February 28, 2016

Dancing With Emotions

I think I’m finally getting the hang of this…this dancing thing, ah, dancing with emotions that is.

What I mean by this is I figured out that I need to take care of the right brain before I move in with the left brain.

Right brain processing tends to deal with the emotions and the “felt” world, while left brain processing tends to deal with language and the logical world. Not to oversimplify the functioning of the brain, but I realize that good counseling, good relationships and good interpersonal outcomes all have to deal with learning how to do the right-left-right-left “dance,” so that at the proper time, and with the correct steps being taken, more than likely something positive, healing and curative could occur.

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I wish I’d figured these emotional dance steps out a lot sooner in my life. If I had, I imagine I could have avoided a lot of unnecessary conflict and fights with others, especially with those who I love. I wouldn’t have stepped on or over emotions, but on the other hand, I think this knowledge would have helped me to understand how to better deal with my own hurt, pain and confusion as well as how to constructively deal with the similar emotions that my partner, children, family members or others were feeling as well. Why didn’t I learn these simple dance steps sooner? Uggghhh! Thankfully, there’s no better time than now to learn how to dance with emotions though! And today I want to learn these steps!

What I’m suggesting is not new, nor spectacular. And if the right brain – left brain, right brain – left brain dance steps are implemented, you too could be creating some positive moments with your loved ones as well. Here’s how:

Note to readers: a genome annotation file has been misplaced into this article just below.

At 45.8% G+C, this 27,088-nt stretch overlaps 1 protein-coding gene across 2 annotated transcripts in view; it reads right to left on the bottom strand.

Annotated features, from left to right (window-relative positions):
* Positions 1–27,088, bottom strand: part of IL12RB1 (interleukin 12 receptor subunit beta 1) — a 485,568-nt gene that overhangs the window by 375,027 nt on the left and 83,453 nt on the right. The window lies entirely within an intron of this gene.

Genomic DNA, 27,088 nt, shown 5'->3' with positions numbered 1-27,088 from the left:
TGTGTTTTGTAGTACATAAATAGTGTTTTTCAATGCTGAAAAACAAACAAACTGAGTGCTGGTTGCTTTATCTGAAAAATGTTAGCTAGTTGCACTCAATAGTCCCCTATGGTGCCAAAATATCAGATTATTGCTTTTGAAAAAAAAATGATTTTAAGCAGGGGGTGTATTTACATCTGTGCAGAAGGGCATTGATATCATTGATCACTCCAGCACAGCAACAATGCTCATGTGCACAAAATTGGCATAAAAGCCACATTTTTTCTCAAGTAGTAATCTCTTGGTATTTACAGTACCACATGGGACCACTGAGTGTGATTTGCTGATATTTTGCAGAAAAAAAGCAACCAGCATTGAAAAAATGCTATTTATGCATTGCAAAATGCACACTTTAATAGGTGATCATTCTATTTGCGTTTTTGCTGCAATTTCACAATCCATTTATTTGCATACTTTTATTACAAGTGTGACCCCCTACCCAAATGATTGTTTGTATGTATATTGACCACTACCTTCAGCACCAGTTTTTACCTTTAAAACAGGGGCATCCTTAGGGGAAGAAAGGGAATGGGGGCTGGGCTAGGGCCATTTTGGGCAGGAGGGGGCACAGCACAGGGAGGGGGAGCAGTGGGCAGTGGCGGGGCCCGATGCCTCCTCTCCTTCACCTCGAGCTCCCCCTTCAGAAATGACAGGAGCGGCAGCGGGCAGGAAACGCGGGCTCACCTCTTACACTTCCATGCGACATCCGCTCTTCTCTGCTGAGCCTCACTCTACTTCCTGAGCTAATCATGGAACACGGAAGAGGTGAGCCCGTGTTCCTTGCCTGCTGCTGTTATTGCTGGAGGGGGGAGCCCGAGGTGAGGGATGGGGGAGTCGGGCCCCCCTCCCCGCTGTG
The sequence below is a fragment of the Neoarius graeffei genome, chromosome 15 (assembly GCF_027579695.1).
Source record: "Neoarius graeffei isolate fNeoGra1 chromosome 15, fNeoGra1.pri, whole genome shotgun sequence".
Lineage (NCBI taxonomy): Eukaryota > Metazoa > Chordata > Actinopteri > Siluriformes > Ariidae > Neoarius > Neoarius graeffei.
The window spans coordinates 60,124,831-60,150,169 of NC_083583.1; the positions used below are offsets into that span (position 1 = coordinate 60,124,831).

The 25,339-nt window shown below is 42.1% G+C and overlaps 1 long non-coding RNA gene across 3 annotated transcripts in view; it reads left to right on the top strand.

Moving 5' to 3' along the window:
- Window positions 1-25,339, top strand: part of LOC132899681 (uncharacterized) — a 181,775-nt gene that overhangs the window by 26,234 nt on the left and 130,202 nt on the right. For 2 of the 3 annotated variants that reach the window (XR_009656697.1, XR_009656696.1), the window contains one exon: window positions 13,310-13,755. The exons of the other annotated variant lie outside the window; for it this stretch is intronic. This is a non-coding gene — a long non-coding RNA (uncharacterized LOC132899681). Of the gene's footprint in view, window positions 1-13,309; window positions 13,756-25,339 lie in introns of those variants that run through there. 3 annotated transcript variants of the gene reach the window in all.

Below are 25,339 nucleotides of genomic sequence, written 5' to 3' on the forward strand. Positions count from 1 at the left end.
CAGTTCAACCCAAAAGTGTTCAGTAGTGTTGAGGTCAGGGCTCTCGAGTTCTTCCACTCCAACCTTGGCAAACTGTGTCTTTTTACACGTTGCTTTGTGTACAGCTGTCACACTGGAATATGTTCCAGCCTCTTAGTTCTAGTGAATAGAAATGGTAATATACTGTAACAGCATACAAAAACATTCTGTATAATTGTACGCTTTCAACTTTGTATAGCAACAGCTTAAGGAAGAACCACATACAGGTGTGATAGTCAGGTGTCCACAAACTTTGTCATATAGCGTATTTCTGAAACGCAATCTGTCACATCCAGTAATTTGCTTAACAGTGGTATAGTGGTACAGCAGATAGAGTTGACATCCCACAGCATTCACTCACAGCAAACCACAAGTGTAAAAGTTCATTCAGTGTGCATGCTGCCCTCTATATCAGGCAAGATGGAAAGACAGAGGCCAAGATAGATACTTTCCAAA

When people are emotionally hurt, misunderstood, fearful, confused or ashamed, then their Right Brain needs to be “Consoled” before the left Brain brings in the “Counsel.” Think about it. If its raining and thundering outside and your frightened 4 year old child comes running into your room in the middle of the night, which action would be the best for your to deliver: an accepting, protective and reassuring kiss and embrace (for their right brain) or a lecture about how the weather radar indicates the storm is about to pass and there’s nothing for them to be afraid about (left brain)?

As you probably guessed, the first option will yield the right outcome; congratulate yourself because when you “lead with the right,” you’re taking and making the right steps in the dance. After you have created some calm in the brain, physiology and body of your 4 year old, then you could lead with your left brain, by communicating reassuring messages that they will be ok (as you’re walking them to their room) and that you’ll be there if they need you. Here’s the practical steps: Consoling then Counsel. Right Brain then Left Brain. Console then Counsel.

Now, could you imagine if the 4, 8, 10 or 12 year old in the Adult version of you were terrified, shamed or devastated, and received “counsel” or unwanted words from your spouse when you really needed someone to console you in your pain? Leading with the “logical left,” albeit with good intentions, may not help the “troubled and vulnerable child” within you to feel better. Take it from me, I know better today. What follows are some “right – left – right – left” brain suggestions for you to consider in your endeavor to learn how to dance with emotions:

dancing

Right Brain suggestions (Demonstrate the “Curative C’s”):

  1. Curiously consider how you could be Consoling in a time that needs consolation.
  2. Become Curious (and not furious) by asking questions that deepen your understanding.
  3. Try to demonstrate Compassion, which leads you to be kind to the inside of another.
  4. Be Considerate of thoughts and emotions when they come up and are expressed to you.
  5. Look for Creative ways to non-verbally help someone to feel calm: a touch on the shoulder, holding hands and eye contact establish the Connection that helps.